Synergy, Banks, Blackstone

Chidem Kurdas

According to Alfred Chandler, the great business historian, American industrial productivity grew at a fast clip in the past century thanks to economies of scale and scope.  What he called scope economies goes by the name of synergy in non-academic circles. The idea is to apply a company’s capabilities to diverse areas, thereby getting more value from given resources.

But achieving synergy has been a tricky goal, leading to debacles. Thus the rationale for Time Warner’s infamous acquisition of AOL was to apply new-economy internet abilities to old-economy media products. Turned out, there were no great gains to be had from this crossing, at least not in the particular circumstances.

In finance, the prime example is investment banks. Bringing a variety of financial activities under the same corporate umbrella, investment banks appeared to reap the advantages of scale and scope for some time. But the diversified bank model came undone in the 2008-2009 crisis.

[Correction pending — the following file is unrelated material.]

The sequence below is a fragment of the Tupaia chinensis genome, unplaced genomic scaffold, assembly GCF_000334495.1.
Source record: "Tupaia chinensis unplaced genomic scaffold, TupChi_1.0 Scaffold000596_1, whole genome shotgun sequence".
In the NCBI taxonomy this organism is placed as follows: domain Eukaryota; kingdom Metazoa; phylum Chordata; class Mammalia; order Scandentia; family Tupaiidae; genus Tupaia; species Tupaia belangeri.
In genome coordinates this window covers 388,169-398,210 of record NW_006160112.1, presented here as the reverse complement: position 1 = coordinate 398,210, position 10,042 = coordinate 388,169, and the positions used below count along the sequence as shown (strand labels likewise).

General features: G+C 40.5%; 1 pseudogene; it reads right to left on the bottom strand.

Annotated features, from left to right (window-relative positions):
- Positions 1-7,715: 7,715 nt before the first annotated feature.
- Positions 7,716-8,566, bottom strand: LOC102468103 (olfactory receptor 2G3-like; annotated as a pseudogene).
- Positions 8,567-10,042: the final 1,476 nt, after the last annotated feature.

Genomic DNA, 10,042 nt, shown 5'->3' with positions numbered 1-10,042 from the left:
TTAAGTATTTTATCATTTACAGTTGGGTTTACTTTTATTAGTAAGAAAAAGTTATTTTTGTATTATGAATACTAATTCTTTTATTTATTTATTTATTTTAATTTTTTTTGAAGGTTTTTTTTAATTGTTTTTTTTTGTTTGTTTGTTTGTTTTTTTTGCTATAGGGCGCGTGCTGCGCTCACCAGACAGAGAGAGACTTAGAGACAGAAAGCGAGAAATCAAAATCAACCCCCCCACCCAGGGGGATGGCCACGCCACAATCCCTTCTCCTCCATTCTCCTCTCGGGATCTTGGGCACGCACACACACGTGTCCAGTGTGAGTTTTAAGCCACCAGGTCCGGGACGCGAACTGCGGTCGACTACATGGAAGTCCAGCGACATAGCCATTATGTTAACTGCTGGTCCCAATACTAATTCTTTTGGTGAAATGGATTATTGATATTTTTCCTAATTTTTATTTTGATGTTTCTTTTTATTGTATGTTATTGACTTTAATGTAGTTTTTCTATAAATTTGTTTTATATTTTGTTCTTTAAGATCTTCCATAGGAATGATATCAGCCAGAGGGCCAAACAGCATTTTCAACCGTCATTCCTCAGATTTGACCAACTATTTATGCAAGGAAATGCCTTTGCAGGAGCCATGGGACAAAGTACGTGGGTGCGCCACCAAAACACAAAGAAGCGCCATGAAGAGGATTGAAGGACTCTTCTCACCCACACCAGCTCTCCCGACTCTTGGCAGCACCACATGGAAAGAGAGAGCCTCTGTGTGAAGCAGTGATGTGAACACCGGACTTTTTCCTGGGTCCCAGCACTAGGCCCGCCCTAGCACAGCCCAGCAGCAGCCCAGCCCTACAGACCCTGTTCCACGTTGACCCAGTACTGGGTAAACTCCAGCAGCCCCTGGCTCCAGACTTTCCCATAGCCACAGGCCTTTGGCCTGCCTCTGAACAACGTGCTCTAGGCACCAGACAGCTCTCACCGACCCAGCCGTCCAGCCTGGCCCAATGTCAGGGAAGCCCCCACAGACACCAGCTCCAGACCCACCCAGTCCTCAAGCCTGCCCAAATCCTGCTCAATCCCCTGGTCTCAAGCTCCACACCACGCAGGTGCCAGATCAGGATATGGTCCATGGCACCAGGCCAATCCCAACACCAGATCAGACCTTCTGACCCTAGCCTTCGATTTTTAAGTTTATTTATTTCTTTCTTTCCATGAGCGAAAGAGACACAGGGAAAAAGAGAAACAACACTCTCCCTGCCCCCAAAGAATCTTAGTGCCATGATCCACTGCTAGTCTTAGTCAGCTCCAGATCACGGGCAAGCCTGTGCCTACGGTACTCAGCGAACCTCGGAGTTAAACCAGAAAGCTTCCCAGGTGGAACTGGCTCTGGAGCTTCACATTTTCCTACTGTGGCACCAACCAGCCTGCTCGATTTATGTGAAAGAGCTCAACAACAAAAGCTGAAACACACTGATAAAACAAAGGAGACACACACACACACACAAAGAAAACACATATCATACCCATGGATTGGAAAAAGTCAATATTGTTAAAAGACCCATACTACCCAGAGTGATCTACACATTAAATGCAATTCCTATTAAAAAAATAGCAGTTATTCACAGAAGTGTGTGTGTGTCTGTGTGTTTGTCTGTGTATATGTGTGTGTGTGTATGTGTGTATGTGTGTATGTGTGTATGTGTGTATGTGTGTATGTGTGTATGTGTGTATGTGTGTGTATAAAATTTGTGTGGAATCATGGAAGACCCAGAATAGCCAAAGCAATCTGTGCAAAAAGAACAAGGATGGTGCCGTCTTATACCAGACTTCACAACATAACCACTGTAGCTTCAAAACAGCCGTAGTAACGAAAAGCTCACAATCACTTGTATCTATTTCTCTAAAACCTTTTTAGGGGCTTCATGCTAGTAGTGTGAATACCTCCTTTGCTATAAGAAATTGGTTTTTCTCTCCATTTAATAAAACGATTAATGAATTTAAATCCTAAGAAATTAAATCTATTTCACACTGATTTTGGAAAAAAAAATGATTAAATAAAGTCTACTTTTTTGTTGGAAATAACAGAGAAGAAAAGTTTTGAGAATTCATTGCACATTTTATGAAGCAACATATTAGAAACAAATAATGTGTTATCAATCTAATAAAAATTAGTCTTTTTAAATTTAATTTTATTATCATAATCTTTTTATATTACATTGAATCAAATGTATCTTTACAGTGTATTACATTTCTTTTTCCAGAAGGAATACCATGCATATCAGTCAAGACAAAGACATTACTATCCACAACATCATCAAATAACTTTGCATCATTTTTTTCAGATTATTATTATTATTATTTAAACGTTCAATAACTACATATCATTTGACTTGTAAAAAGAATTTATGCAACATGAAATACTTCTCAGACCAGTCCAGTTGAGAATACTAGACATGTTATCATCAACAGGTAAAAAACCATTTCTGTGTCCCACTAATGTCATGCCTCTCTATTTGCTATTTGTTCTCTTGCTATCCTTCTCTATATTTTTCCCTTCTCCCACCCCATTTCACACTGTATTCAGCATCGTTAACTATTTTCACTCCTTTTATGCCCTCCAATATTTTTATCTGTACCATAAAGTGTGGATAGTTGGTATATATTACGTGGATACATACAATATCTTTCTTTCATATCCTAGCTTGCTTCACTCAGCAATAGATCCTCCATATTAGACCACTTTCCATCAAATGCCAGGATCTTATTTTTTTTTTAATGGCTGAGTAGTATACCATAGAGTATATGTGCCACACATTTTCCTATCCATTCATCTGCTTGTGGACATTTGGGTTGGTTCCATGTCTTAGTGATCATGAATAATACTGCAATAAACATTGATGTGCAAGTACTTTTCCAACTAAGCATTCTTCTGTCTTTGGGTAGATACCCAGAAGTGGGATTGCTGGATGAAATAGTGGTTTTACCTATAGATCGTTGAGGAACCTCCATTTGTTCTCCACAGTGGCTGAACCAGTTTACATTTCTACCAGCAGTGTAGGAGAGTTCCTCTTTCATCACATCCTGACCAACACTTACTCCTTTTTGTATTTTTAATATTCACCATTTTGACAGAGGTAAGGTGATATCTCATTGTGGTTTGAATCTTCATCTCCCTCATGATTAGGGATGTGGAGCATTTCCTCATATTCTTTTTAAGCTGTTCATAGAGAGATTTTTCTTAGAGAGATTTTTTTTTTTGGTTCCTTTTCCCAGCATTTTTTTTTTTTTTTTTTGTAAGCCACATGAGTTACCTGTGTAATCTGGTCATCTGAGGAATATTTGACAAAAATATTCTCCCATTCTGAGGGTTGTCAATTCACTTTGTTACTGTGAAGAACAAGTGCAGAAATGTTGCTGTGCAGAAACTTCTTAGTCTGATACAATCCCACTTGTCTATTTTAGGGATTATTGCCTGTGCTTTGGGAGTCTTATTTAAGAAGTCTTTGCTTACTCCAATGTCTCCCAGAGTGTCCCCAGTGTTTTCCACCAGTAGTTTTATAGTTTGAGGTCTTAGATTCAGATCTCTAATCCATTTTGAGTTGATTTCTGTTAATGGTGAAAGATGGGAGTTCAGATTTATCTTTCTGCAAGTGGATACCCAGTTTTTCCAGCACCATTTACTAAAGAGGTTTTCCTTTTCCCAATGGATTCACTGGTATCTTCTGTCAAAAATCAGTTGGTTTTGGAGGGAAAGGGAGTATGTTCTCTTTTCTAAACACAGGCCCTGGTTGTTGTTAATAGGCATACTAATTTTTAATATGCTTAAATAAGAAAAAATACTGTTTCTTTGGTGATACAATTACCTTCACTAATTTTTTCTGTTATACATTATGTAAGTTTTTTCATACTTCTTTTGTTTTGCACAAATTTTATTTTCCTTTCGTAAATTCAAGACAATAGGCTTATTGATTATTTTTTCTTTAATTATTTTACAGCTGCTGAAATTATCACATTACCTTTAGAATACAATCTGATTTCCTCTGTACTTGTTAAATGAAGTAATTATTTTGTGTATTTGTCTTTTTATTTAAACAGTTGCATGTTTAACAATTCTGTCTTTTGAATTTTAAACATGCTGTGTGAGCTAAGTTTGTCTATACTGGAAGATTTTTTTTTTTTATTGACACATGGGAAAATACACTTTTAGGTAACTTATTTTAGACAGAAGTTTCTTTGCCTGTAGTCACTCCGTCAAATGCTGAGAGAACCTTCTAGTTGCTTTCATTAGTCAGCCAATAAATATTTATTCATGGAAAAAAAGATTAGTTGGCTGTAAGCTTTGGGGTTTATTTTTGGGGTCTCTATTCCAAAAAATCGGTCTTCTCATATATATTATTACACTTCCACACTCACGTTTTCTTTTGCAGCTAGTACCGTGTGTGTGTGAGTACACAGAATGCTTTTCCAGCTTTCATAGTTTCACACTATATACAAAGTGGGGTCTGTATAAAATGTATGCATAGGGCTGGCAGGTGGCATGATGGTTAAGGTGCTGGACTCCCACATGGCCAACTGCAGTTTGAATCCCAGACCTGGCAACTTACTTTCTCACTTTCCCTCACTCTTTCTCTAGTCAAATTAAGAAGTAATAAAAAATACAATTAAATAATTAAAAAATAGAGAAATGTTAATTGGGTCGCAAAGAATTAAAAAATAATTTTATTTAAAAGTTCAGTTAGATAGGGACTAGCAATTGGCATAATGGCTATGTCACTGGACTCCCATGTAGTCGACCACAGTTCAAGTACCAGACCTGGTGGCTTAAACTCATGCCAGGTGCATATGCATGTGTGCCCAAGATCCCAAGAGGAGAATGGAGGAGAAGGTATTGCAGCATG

The regulatory reaction that followed sought to restrain bank diversification, with  the Volcker rule of the Dodd-Frank Act limiting private equity and hedge fund investments. Vikram Pandit’s recent resignation is a reminder of the stresses facing Citigroup, a particularly problematical amalgam of businesses. Even the most successful of the investment banks, Goldman Sachs and JP Morgan Chase, will likely find synergies hard to achieve under the new circumstances.

So it was interesting to hear the folks from Blackstone refer to synergies in discussing the company’s strong third-quarter performance and what they describe as favorable prospects. Chief financial officer Laurence Tosi said they look to leverage resources to new asset classes and spoke of creating lasting synergies.

To find the synergy sweet spot, a company needs to correctly identify businesses that use common resources. Skills and experience, particularly in dealing with risk, are key capabilities that can be leveraged in this way. A group of people who know how to control risk in real estate investing can apply the same general approach to energy investing, and so on. This is presumably what Blackstone is doing.

The asset manager may have found the right mix, judging from its expansion—assets under management grew 31% year-over-year, to about $205 billion. Moreover, not being subject to the restrictions that hobble banks, it can continue moving into areas that make use of its capabilities. It just has to avoid the financial equivalent of AOL.

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